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Acute renal failure, also known as acute kidney injury, occurs when the kidneys can no longer filter waste products from the blood. It usually develops rapidly, within hours to a few days. The condition is sometimes fatal, though it is reversible with intensive treatment.

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Overall Causes

Acute renal failure can develop as a result of several events that impact kidney function. Anything that limits or slows blood flow to the kidneys can lead to this event. These causes are known as prerenal.

Intrinsic or renal events damage the kidney itself to trigger acute kidney failure. Postrenal causes are those that block the kidney’s ureters, which drain urine.

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Prerenal or Poor Blood Flow

Many conditions can affect the flow of blood to the kidneys. Cardiac issues, like heart attacks and heart disease, are both causes and results of kidney failure.

Blood pressure medications, nonsteroidal anti-inflammatory drugs, and similar drugs can have side effects that impair blood flow, as well. Serious allergic reactions, severe burns, and extreme dehydration are also sometimes responsible.

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Intrinsic, Renal, or Kidney Damage

Intrinsic causes of acute kidney injuries can be anything from blunt trauma to a disease that damages the kidney itself.

Some conditions capable of doing this are acute tubular necrosis, acute interstitial nephritis, glomerulonephritis, and tumor lysis syndrome. In some cases, medications can damage the tubular cells of the kidney, resulting in acute renal failure.

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Postrenal or Urine Blockage

The ureters are smooth tubes of muscle that help transfer urine from the kidneys to the bladder. Several issues can impact their function, causing acute renal failure. Kidney stones is one of the most common of these problems.

Some people are born with atypical ureters, which can impede urine flow. Growths like tumors or endometriosis, as well as long-term swelling, are also sometimes the cause.

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Risk Factors

Acute renal failure typically occurs alongside another medical issue. Factors that may increase the risk include:

  • Older age
  • Heart disease
  • High blood pressure
  • Receiving intensive treatment in a hospital
  • Peripheral artery disease, or blockages within the blood vessels in the arms and legs
  • Kidney disease
  • Liver disease
  • Cancer
  • Cancer treatments
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Complications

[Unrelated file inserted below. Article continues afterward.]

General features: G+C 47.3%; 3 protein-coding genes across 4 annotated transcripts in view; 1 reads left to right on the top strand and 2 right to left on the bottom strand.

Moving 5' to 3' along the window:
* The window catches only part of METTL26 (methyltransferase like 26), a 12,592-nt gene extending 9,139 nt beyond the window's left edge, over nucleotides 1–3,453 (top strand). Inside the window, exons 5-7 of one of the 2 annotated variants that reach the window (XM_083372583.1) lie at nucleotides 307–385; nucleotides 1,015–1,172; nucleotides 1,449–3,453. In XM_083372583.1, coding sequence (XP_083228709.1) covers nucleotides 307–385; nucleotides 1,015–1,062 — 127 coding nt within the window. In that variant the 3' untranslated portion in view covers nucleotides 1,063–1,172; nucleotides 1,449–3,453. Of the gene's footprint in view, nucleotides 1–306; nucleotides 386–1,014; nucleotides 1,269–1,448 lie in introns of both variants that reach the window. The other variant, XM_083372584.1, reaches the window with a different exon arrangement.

Acute kidney failure has a few possible complications. Among the most common is edema, also known as fluid buildup. This can cause shortness of breath. Some people experience chest pain because the lining that covers the heart becomes inflamed. Muscle weakness can also occur when kidney failure affects the body’s balance of fluids and electrolytes. Acute renal failure can cause permanent kidney damage, which may require permanent dialysis or a transplant. These complications, as well as the condition itself, are sometimes fatal.

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Prevention

Because of its somewhat sudden nature, acute renal failure can be difficult to predict and prevent. Avoid taking excess amounts of nonsteroidal anti-inflammatory drugs and discuss the potential side effects of any prescription medications with a healthcare provider.

People with chronic conditions which may contribute to renal failure should work with a doctor to stay healthy. Eating a healthy diet and avoiding alcohol can keep the heart and liver healthy, which helps prevent kidney issues.

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Diagnosis

Physicians have a few methods of diagnosing acute kidney injuries. Observing signs and symptoms is usually the first step. Tests to measure serum creatinine and urine output are also common.

Doctors may also use urine microscopy and urine electrolyte tests. Doctors typically order renal ultrasounds if they suspect a renal or postrenal cause. In cases where the underlying trigger is unclear, the patient will need a kidney biopsy.

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Treating Acute Renal Failure

To resolve acute renal failure, physicians must first identify and treat the underlying cause. The treatment varies depending on the triggering issue. For example, options for prerenal acute renal failure include the administration of IV fluids and medications to increase blood pressure.

Intrinsic causes require far more specific therapies. Doctors can resolve postrenal causes by removing the obstruction or using renal replacement therapy.

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Treating Complications

Because of how dangerous complications could be, doctors will often treat them as they develop. IV fluids can help relieve some of the issues, though diuretics (water pills) may be necessary in cases featuring edema. Medications to control blood potassium levels can prevent muscle weakness and irregular heartbeats. Dialysis may be necessary in some circumstances to remove dangerous toxins.


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Disclaimer

This site offers information designed for educational purposes only. You should not rely on any information on this site as a substitute for professional medical advice, diagnosis, treatment, or as a substitute for, professional counseling care, advice, diagnosis, or treatment. If you have any concerns or questions about your health, you should always consult with a physician or other healthcare professional.